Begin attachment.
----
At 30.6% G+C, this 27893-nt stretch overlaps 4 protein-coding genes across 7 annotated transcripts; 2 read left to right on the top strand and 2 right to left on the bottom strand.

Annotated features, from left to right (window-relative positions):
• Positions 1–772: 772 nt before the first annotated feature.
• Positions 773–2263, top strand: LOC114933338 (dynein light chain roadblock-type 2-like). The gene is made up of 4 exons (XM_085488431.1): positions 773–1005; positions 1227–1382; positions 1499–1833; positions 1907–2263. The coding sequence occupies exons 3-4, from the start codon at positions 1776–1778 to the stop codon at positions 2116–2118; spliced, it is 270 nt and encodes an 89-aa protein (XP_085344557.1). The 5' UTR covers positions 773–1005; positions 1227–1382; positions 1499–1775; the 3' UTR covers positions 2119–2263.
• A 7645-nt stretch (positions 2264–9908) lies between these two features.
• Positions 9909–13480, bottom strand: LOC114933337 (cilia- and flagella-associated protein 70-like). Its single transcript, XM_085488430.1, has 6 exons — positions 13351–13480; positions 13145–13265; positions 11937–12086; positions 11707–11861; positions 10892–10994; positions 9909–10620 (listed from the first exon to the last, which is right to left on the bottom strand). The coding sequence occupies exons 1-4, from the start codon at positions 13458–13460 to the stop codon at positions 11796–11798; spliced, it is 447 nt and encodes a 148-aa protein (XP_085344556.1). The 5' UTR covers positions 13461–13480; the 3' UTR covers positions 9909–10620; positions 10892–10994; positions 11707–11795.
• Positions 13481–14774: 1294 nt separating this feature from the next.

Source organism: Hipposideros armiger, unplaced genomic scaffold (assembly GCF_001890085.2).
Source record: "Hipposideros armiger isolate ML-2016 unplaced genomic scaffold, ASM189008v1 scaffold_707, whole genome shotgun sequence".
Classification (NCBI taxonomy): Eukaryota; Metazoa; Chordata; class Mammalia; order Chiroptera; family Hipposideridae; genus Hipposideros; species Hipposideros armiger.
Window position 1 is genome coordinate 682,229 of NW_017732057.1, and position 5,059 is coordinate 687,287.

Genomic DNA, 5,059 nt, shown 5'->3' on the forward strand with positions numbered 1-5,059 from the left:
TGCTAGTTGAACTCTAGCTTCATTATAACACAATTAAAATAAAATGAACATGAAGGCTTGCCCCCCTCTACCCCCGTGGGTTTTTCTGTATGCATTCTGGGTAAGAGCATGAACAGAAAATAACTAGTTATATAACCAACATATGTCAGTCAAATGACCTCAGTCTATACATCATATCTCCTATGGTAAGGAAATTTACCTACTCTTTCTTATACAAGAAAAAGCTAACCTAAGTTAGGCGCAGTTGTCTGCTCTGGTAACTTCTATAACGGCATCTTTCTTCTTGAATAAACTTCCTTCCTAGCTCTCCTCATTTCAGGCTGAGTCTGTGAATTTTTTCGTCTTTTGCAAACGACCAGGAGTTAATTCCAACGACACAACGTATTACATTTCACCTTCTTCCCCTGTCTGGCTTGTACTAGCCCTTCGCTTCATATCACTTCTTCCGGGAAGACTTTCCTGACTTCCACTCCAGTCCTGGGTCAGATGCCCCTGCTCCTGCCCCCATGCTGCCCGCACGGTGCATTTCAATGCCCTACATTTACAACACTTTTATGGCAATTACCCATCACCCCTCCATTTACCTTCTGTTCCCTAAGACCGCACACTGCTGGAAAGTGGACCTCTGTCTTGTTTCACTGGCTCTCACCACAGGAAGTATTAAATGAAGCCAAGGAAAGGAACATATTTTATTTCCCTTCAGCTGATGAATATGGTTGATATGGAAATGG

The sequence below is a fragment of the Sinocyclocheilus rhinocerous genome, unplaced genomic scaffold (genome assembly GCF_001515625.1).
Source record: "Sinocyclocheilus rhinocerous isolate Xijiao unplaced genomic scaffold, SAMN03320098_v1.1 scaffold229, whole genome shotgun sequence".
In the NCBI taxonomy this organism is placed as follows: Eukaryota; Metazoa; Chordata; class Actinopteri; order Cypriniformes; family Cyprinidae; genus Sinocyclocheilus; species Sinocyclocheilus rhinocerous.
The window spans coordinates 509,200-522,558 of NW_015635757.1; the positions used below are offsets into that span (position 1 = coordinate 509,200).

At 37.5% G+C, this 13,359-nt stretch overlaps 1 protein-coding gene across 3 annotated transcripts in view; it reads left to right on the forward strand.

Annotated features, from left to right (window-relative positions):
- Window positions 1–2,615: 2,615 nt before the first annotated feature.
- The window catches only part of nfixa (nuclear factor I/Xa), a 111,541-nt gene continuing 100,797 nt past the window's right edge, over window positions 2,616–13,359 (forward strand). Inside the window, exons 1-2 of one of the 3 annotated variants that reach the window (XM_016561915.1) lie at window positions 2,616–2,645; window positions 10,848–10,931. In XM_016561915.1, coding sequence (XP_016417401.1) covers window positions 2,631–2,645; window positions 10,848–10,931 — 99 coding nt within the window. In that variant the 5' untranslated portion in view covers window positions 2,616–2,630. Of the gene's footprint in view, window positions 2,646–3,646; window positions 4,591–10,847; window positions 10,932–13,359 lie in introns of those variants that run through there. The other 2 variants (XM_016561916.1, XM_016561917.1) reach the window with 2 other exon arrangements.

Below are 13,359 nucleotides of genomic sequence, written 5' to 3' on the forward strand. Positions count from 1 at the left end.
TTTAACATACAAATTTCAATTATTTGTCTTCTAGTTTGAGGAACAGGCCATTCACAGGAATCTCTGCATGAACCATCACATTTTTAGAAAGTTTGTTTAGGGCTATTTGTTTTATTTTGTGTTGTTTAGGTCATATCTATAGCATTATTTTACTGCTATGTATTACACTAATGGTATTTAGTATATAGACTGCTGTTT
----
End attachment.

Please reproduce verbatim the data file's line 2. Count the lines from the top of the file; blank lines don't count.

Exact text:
Annotated features, from left to right (window-relative positions):